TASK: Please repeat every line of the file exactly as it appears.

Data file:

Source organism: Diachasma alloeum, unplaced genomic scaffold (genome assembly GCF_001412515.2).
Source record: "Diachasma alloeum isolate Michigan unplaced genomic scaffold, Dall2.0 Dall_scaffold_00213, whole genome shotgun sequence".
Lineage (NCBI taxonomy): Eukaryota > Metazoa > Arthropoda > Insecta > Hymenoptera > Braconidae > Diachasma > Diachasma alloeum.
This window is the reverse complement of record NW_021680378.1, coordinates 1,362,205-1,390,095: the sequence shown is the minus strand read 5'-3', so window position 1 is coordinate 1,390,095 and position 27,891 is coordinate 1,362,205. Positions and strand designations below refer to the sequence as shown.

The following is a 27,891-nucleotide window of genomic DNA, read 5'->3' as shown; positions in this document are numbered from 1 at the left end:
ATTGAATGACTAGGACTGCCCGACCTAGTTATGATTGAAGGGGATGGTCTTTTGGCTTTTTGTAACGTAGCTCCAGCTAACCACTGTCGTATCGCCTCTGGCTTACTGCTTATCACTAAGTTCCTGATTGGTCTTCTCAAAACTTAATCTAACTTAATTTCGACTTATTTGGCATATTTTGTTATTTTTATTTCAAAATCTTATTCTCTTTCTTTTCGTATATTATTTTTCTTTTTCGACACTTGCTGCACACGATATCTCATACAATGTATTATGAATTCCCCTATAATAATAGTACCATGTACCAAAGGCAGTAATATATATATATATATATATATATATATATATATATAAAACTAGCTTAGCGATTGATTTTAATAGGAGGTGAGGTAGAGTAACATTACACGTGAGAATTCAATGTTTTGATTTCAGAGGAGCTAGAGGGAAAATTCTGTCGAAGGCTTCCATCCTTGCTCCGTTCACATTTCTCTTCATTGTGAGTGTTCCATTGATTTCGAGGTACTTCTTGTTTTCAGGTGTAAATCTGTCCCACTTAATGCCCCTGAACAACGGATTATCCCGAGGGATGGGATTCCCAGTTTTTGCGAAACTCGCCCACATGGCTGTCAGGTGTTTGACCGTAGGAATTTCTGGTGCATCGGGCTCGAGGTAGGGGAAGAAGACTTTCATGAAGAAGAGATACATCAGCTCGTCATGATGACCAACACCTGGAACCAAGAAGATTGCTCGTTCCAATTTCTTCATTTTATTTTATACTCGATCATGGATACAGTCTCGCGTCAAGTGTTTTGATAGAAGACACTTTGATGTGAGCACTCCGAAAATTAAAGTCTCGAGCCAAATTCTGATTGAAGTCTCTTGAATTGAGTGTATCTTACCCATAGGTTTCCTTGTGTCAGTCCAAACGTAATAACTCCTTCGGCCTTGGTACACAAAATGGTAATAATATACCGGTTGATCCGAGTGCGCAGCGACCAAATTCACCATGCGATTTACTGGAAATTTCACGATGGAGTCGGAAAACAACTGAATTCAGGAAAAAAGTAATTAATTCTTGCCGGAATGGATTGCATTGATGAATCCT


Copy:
Source organism: Diachasma alloeum, unplaced genomic scaffold (genome assembly GCF_001412515.2).
Source record: "Diachasma alloeum isolate Michigan unplaced genomic scaffold, Dall2.0 Dall_scaffold_00213, whole genome shotgun sequence".
Lineage (NCBI taxonomy): Eukaryota > Metazoa > Arthropoda > Insecta > Hymenoptera > Braconidae > Diachasma > Diachasma alloeum.
This window is the reverse complement of record NW_021680378.1, coordinates 1,362,205-1,390,095: the sequence shown is the minus strand read 5'-3', so window position 1 is coordinate 1,390,095 and position 27,891 is coordinate 1,362,205. Positions and strand designations below refer to the sequence as shown.

The following is a 27,891-nucleotide window of genomic DNA, read 5'->3' as shown; positions in this document are numbered from 1 at the left end:
ATTGAATGACTAGGACTGCCCGACCTAGTTATGATTGAAGGGGATGGTCTTTTGGCTTTTTGTAACGTAGCTCCAGCTAACCACTGTCGTATCGCCTCTGGCTTACTGCTTATCACTAAGTTCCTGATTGGTCTTCTCAAAACTTAATCTAACTTAATTTCGACTTATTTGGCATATTTTGTTATTTTTATTTCAAAATCTTATTCTCTTTCTTTTCGTATATTATTTTTCTTTTTCGACACTTGCTGCACACGATATCTCATACAATGTATTATGAATTCCCCTATAATAATAGTACCATGTACCAAAGGCAGTAATATATATATATATATATATATATATATATATATATAAAACTAGCTTAGCGATTGATTTTAATAGGAGGTGAGGTAGAGTAACATTACACGTGAGAATTCAATGTTTTGATTTCAGAGGAGCTAGAGGGAAAATTCTGTCGAAGGCTTCCATCCTTGCTCCGTTCACATTTCTCTTCATTGTGAGTGTTCCATTGATTTCGAGGTACTTCTTGTTTTCAGGTGTAAATCTGTCCCACTTAATGCCCCTGAACAACGGATTATCCCGAGGGATGGGATTCCCAGTTTTTGCGAAACTCGCCCACATGGCTGTCAGGTGTTTGACCGTAGGAATTTCTGGTGCATCGGGCTCGAGGTAGGGGAAGAAGACTTTCATGAAGAAGAGATACATCAGCTCGTCATGATGACCAACACCTGGAACCAAGAAGATTGCTCGTTCCAATTTCTTCATTTTATTTTATACTCGATCATGGATACAGTCTCGCGTCAAGTGTTTTGATAGAAGACACTTTGATGTGAGCACTCCGAAAATTAAAGTCTCGAGCCAAATTCTGATTGAAGTCTCTTGAATTGAGTGTATCTTACCCATAGGTTTCCTTGTGTCAGTCCAAACGTAATAACTCCTTCGGCCTTGGTACACAAAATGGTAATAATATACCGGTTGATCCGAGTGCGCAGCGACCAAATTCACCATGCGATTTACTGGAAATTTCACGATGGAGTCGGAAAACAACTGAATTCAGGAAAAAAGTAATTAATTCTTGCCGGAATGGATTGCATTGATGAATCCT